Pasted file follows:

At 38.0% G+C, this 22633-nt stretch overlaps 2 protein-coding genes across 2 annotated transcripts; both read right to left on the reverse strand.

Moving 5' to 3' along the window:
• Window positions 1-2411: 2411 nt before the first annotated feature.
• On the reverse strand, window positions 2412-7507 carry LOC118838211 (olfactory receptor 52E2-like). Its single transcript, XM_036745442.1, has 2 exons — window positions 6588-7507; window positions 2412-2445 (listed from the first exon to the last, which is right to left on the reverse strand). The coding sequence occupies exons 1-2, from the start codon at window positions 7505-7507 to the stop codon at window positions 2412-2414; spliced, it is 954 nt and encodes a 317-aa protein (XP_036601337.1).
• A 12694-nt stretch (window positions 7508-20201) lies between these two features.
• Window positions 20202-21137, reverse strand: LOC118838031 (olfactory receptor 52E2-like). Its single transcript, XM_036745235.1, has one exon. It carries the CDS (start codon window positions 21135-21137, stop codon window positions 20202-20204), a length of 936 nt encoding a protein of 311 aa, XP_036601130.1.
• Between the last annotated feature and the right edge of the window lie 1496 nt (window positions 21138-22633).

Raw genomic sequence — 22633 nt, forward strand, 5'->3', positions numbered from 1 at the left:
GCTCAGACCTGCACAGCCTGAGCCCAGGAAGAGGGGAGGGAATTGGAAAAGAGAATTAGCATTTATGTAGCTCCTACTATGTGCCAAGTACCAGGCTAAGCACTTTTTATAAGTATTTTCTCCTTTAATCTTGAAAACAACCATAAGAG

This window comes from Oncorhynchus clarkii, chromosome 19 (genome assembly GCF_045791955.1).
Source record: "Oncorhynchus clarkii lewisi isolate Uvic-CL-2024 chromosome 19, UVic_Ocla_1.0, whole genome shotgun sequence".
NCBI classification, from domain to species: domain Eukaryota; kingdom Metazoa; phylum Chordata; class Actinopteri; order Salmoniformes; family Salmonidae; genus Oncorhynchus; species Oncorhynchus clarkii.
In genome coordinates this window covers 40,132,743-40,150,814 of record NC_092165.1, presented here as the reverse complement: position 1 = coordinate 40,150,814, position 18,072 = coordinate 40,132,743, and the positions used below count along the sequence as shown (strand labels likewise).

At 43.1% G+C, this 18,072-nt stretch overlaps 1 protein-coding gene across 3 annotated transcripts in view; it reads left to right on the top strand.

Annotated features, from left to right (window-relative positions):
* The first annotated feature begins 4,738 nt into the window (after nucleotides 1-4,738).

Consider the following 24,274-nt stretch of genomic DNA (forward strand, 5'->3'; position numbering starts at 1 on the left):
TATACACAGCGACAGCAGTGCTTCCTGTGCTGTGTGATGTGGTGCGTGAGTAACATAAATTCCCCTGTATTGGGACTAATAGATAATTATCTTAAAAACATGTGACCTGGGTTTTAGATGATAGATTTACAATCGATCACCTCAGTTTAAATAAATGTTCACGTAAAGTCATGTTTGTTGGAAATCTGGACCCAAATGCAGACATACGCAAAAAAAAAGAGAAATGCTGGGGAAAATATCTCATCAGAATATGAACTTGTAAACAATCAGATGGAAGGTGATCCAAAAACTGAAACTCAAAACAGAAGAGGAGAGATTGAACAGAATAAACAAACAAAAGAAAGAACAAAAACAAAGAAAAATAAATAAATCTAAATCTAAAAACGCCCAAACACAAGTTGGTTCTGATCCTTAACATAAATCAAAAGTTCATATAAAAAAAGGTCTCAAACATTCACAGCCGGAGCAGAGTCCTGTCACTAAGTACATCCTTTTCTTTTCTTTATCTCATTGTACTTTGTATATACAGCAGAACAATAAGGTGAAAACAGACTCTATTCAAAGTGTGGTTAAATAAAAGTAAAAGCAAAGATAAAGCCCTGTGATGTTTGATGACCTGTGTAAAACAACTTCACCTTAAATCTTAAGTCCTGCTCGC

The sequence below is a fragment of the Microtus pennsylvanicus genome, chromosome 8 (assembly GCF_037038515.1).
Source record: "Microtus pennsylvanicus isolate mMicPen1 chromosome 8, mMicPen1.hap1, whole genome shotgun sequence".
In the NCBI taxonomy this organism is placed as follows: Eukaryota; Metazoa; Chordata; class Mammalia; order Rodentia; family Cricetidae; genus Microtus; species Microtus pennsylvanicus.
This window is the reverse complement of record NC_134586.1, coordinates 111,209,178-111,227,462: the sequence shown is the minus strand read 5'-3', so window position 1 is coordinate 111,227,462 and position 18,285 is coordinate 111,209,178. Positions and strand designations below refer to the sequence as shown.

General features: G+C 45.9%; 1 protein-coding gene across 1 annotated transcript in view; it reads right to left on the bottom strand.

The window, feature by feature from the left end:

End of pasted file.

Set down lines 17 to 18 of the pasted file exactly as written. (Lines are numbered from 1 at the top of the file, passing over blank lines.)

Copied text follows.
Consider the following 24,274-nt stretch of genomic DNA (forward strand, 5'->3'; position numbering starts at 1 on the left):
TATACACAGCGACAGCAGTGCTTCCTGTGCTGTGTGATGTGGTGCGTGAGTAACATAAATTCCCCTGTATTGGGACTAATAGATAATTATCTTAAAAACATGTGACCTGGGTTTTAGATGATAGATTTACAATCGATCACCTCAGTTTAAATAAATGTTCACGTAAAGTCATGTTTGTTGGAAATCTGGACCCAAATGCAGACATACGCAAAAAAAAAGAGAAATGCTGGGGAAAATATCTCATCAGAATATGAACTTGTAAACAATCAGATGGAAGGTGATCCAAAAACTGAAACTCAAAACAGAAGAGGAGAGATTGAACAGAATAAACAAACAAAAGAAAGAACAAAAACAAAGAAAAATAAATAAATCTAAATCTAAAAACGCCCAAACACAAGTTGGTTCTGATCCTTAACATAAATCAAAAGTTCATATAAAAAAAGGTCTCAAACATTCACAGCCGGAGCAGAGTCCTGTCACTAAGTACATCCTTTTCTTTTCTTTATCTCATTGTACTTTGTATATACAGCAGAACAATAAGGTGAAAACAGACTCTATTCAAAGTGTGGTTAAATAAAAGTAAAAGCAAAGATAAAGCCCTGTGATGTTTGATGACCTGTGTAAAACAACTTCACCTTAAATCTTAAGTCCTGCTCGC